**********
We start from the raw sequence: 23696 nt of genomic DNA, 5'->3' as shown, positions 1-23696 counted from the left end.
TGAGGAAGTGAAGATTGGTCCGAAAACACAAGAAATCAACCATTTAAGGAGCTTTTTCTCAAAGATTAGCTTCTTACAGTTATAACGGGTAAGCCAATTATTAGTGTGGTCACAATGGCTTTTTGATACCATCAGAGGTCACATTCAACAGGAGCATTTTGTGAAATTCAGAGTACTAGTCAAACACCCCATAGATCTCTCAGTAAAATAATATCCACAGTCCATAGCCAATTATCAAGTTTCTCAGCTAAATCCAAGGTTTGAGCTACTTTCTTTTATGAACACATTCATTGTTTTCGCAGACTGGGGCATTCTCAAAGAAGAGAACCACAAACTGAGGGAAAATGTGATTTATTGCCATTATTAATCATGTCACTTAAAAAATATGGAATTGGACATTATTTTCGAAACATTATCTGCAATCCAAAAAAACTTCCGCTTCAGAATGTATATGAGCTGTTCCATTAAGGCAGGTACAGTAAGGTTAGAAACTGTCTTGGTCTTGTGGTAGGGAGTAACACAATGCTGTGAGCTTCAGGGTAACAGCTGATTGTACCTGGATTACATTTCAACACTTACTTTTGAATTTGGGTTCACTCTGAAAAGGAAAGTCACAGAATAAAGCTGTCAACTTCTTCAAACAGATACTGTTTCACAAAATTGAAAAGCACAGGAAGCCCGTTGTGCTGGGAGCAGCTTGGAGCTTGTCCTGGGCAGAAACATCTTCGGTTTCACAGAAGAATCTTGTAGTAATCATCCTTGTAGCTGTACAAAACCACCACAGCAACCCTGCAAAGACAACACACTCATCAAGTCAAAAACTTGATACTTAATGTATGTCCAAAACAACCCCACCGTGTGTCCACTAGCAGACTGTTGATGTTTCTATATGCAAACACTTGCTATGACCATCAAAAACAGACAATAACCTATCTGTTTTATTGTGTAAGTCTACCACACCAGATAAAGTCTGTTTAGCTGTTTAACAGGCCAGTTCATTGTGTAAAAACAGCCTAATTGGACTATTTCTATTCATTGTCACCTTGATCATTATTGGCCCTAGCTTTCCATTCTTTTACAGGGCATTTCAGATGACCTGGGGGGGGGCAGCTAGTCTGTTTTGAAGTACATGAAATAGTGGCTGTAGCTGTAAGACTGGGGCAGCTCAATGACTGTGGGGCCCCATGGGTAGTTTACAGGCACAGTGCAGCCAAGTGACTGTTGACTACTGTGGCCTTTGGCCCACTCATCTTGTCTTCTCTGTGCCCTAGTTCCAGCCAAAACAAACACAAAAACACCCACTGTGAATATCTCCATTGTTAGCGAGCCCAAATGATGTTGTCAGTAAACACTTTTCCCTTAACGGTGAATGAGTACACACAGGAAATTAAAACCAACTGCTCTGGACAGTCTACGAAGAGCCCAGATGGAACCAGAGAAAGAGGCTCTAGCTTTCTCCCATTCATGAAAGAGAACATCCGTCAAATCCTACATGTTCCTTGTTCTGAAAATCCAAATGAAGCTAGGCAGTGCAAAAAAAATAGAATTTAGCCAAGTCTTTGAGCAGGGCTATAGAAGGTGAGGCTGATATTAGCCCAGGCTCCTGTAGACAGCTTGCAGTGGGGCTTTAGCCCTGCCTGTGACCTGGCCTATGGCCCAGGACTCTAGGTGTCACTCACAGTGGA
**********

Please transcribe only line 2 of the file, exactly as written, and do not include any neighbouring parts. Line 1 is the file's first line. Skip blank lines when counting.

TGAGGAAGTGAAGATTGGTCCGAAAACACAAGAAATCAACCATTTAAGGAGCTTTTTCTCAAAGATTAGCTTCTTACAGTTATAACGGGTAAGCCAATTATTAGTGTGGTCACAATGGCTTTTTGATACCATCAGAGGTCACATTCAACAGGAGCATTTTGTGAAATTCAGAGTACTAGTCAAACACCCCATAGATCTCTCAGTAAAATAATATCCACAGTCCATAGCCAATTATCAAGTTTCTCAGCTAAATCCAAGGTTTGAGCTACTTTCTTTTATGAACACATTCATTGTTTTCGCAGACTGGGGCATTCTCAAAGAAGAGAACCACAAACTGAGGGAAAATGTGATTTATTGCCATTATTAATCATGTCACTTAAAAAATATGGAATTGGACATTATTTTCGAAACATTATCTGCAATCCAAAAAAACTTCCGCTTCAGAATGTATATGAGCTGTTCCATTAAGGCAGGTACAGTAAGGTTAGAAACTGTCTTGGTCTTGTGGTAGGGAGTAACACAATGCTGTGAGCTTCAGGGTAACAGCTGATTGTACCTGGATTACATTTCAACACTTACTTTTGAATTTGGGTTCACTCTGAAAAGGAAAGTCACAGAATAAAGCTGTCAACTTCTTCAAACAGATACTGTTTCACAAAATTGAAAAGCACAGGAAGCCCGTTGTGCTGGGAGCAGCTTGGAGCTTGTCCTGGGCAGAAACATCTTCGGTTTCACAGAAGAATCTTGTAGTAATCATCCTTGTAGCTGTACAAAACCACCACAGCAACCCTGCAAAGACAACACACTCATCAAGTCAAAAACTTGATACTTAATGTATGTCCAAAACAACCCCACCGTGTGTCCACTAGCAGACTGTTGATGTTTCTATATGCAAACACTTGCTATGACCATCAAAAACAGACAATAACCTATCTGTTTTATTGTGTAAGTCTACCACACCAGATAAAGTCTGTTTAGCTGTTTAACAGGCCAGTTCATTGTGTAAAAACAGCCTAATTGGACTATTTCTATTCATTGTCACCTTGATCATTATTGGCCCTAGCTTTCCATTCTTTTACAGGGCATTTCAGATGACCTGGGGGGGGGCAGCTAGTCTGTTTTGAAGTACATGAAATAGTGGCTGTAGCTGTAAGACTGGGGCAGCTCAATGACTGTGGGGCCCCATGGGTAGTTTACAGGCACAGTGCAGCCAAGTGACTGTTGACTACTGTGGCCTTTGGCCCACTCATCTTGTCTTCTCTGTGCCCTAGTTCCAGCCAAAACAAACACAAAAACACCCACTGTGAATATCTCCATTGTTAGCGAGCCCAAATGATGTTGTCAGTAAACACTTTTCCCTTAACGGTGAATGAGTACACACAGGAAATTAAAACCAACTGCTCTGGACAGTCTACGAAGAGCCCAGATGGAACCAGAGAAAGAGGCTCTAGCTTTCTCCCATTCATGAAAGAGAACATCCGTCAAATCCTACATGTTCCTTGTTCTGAAAATCCAAATGAAGCTAGGCAGTGCAAAAAAAATAGAATTTAGCCAAGTCTTTGAGCAGGGCTATAGAAGGTGAGGCTGATATTAGCCCAGGCTCCTGTAGACAGCTTGCAGTGGGGCTTTAGCCCTGCCTGTGACCTGGCCTATGGCCCAGGACTCTAGGTGTCACTCACAGTGGA